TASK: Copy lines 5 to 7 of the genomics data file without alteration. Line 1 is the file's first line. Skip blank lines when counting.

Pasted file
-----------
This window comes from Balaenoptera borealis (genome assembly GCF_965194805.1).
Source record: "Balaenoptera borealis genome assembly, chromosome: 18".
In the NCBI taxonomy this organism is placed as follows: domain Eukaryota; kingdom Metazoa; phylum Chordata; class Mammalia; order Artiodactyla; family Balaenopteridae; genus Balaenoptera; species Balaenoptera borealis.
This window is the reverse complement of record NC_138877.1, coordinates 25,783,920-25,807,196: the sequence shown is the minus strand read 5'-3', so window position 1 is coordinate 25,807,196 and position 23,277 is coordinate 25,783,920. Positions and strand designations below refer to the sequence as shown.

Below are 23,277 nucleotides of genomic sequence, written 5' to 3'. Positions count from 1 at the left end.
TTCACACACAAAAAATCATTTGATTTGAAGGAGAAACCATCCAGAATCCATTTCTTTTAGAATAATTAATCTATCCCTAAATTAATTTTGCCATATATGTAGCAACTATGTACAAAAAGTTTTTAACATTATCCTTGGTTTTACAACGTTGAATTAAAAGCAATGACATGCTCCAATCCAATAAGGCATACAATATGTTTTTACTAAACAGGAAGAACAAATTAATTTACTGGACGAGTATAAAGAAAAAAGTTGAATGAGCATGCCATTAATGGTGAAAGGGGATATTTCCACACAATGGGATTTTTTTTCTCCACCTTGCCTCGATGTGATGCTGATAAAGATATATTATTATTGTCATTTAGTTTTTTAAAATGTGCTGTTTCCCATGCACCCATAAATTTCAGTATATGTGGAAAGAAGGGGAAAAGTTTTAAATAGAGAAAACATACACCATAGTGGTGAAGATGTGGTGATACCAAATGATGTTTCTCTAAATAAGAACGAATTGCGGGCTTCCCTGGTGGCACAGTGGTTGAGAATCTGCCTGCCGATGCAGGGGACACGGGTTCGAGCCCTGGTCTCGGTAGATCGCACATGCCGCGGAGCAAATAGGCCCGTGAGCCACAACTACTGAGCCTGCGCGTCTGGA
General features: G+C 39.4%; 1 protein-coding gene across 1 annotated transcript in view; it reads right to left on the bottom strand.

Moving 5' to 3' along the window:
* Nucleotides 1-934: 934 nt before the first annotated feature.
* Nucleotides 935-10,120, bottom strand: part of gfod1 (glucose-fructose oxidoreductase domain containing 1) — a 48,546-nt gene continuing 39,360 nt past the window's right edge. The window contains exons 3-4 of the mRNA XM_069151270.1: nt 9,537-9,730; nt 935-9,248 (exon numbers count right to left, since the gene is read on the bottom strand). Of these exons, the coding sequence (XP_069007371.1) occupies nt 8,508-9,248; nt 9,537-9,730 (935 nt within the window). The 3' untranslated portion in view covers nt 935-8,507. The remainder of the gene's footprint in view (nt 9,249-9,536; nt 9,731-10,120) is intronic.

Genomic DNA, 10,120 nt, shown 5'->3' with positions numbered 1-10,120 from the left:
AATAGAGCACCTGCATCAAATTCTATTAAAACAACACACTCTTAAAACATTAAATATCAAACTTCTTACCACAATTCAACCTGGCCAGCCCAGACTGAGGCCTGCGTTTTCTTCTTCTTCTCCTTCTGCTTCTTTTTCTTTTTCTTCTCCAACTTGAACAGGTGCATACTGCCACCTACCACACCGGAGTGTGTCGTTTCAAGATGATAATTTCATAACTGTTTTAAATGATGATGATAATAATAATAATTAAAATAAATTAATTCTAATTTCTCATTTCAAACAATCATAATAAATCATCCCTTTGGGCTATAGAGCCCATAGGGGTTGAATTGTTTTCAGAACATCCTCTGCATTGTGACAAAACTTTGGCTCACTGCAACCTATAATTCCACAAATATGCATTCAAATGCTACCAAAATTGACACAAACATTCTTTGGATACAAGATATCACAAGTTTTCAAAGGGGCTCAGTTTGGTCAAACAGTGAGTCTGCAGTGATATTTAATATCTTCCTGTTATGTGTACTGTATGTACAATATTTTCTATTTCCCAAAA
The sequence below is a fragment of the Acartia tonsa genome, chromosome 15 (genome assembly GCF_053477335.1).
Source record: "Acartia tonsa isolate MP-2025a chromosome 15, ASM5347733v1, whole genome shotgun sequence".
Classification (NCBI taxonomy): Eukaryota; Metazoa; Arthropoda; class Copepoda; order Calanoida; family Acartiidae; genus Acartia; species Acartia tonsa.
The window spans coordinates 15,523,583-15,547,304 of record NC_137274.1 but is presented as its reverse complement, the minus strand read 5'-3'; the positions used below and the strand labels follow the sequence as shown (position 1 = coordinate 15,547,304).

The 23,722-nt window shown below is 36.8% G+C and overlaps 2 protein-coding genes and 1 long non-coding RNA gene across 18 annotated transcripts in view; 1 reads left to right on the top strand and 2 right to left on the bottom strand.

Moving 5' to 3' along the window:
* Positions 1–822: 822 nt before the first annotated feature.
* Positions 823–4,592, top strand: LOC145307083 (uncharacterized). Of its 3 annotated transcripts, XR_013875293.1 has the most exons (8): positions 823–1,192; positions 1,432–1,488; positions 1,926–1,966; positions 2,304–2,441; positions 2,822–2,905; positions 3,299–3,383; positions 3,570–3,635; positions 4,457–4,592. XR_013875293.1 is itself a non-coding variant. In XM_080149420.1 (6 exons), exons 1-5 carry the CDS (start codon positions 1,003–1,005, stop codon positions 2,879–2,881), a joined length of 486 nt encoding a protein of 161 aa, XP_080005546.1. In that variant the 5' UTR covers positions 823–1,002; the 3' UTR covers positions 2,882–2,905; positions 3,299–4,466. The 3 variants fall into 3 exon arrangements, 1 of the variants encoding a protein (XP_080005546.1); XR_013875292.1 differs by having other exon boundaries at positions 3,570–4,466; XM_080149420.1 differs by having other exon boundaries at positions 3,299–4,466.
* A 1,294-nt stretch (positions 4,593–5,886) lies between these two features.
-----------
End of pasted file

Below are 23,277 nucleotides of genomic sequence, written 5' to 3'. Positions count from 1 at the left end.
TTCACACACAAAAAATCATTTGATTTGAAGGAGAAACCATCCAGAATCCATTTCTTTTAGAATAATTAATCTATCCCTAAATTAATTTTGCCATATATGTAGCAACTATGTACAAAAAGTTTTTAACATTATCCTTGGTTTTACAACGTTGAATTAAAAGCAATGACATGCTCCAATCCAATAAGGCATACAATATGTTTTTACTAAACAGGAAGAACAAATTAATTTACTGGACGAGTATAAAGAAAAAAGTTGAATGAGCATGCCATTAATGGTGAAAGGGGATATTTCCACACAATGGGATTTTTTTTCTCCACCTTGCCTCGATGTGATGCTGATAAAGATATATTATTATTGTCATTTAGTTTTTTAAAATGTGCTGTTTCCCATGCACCCATAAATTTCAGTATATGTGGAAAGAAGGGGAAAAGTTTTAAATAGAGAAAACATACACCATAGTGGTGAAGATGTGGTGATACCAAATGATGTTTCTCTAAATAAGAACGAATTGCGGGCTTCCCTGGTGGCACAGTGGTTGAGAATCTGCCTGCCGATGCAGGGGACACGGGTTCGAGCCCTGGTCTCGGTAGATCGCACATGCCGCGGAGCAAATAGGCCCGTGAGCCACAACTACTGAGCCTGCGCGTCTGGA
General features: G+C 39.4%; 1 protein-coding gene across 1 annotated transcript in view; it reads right to left on the bottom strand.